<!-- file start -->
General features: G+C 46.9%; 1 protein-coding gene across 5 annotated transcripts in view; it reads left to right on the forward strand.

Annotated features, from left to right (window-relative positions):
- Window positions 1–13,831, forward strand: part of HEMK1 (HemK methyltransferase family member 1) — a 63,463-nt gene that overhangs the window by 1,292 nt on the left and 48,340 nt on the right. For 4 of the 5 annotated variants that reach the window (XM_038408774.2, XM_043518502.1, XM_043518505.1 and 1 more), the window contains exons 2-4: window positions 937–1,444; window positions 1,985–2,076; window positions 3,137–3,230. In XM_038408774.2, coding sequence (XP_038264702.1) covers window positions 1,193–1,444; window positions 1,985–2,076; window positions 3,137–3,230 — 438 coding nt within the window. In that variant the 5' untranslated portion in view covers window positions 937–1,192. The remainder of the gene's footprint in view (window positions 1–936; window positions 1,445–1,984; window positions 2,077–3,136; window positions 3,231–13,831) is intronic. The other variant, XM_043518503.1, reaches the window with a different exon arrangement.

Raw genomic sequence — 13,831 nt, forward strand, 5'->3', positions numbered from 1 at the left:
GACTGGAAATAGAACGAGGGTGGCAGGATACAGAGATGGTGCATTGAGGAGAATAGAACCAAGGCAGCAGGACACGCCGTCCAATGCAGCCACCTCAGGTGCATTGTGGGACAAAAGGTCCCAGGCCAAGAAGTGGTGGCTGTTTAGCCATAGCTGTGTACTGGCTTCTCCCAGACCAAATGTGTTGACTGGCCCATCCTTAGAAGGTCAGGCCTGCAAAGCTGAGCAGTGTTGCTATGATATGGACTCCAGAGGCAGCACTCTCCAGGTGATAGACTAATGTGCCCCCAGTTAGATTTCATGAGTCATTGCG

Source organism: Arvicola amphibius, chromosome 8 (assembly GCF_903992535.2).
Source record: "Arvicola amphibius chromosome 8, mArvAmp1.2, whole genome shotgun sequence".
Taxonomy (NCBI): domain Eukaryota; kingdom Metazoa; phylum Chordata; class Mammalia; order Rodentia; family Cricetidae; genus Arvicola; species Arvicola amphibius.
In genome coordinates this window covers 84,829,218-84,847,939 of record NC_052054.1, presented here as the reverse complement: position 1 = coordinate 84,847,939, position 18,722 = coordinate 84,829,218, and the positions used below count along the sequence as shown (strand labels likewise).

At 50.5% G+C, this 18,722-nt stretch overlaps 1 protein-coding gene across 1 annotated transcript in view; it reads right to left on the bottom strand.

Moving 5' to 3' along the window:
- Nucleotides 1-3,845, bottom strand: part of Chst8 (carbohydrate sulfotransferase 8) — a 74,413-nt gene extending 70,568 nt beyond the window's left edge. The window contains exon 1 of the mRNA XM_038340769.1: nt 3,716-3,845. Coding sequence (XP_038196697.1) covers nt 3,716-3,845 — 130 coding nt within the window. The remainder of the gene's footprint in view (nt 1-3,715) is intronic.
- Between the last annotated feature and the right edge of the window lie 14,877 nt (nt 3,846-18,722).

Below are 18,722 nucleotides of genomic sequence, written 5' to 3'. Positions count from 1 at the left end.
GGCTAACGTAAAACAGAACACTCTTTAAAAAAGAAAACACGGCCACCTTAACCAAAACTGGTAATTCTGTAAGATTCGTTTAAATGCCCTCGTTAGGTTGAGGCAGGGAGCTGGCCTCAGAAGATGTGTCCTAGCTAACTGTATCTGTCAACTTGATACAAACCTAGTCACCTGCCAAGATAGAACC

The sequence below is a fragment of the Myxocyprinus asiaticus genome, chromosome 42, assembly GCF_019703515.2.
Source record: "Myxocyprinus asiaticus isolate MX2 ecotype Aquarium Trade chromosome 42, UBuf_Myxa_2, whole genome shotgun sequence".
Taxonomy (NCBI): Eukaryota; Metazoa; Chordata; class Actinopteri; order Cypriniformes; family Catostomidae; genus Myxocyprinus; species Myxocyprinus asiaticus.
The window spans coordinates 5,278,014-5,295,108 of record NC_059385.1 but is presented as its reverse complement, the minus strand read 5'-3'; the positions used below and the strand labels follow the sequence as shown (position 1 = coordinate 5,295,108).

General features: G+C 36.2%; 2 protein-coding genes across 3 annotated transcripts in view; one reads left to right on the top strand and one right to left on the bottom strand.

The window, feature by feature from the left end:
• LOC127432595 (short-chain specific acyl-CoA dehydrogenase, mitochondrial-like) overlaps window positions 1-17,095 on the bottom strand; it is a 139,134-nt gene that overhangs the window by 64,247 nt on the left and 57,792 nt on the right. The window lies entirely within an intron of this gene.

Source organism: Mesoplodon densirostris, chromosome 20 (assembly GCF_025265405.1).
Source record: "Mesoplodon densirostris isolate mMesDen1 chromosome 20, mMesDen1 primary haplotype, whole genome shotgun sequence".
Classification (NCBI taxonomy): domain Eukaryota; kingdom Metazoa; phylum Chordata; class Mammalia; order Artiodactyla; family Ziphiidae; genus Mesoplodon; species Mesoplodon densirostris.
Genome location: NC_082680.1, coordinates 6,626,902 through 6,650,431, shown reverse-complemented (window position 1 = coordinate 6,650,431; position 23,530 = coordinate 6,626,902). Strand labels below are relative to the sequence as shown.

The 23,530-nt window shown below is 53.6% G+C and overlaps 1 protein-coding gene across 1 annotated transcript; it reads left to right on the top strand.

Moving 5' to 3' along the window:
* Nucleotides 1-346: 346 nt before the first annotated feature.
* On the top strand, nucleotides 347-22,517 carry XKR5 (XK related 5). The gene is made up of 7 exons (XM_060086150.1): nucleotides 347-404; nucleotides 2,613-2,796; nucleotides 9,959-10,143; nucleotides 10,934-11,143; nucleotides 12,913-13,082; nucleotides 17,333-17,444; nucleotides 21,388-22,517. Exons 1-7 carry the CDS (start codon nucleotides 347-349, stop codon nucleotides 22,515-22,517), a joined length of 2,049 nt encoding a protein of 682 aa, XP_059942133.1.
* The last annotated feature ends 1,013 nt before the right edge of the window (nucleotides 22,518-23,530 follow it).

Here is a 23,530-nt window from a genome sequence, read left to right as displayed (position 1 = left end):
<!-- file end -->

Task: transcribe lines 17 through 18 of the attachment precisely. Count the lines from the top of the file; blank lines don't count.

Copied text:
Source record: "Myxocyprinus asiaticus isolate MX2 ecotype Aquarium Trade chromosome 42, UBuf_Myxa_2, whole genome shotgun sequence".
Taxonomy (NCBI): Eukaryota; Metazoa; Chordata; class Actinopteri; order Cypriniformes; family Catostomidae; genus Myxocyprinus; species Myxocyprinus asiaticus.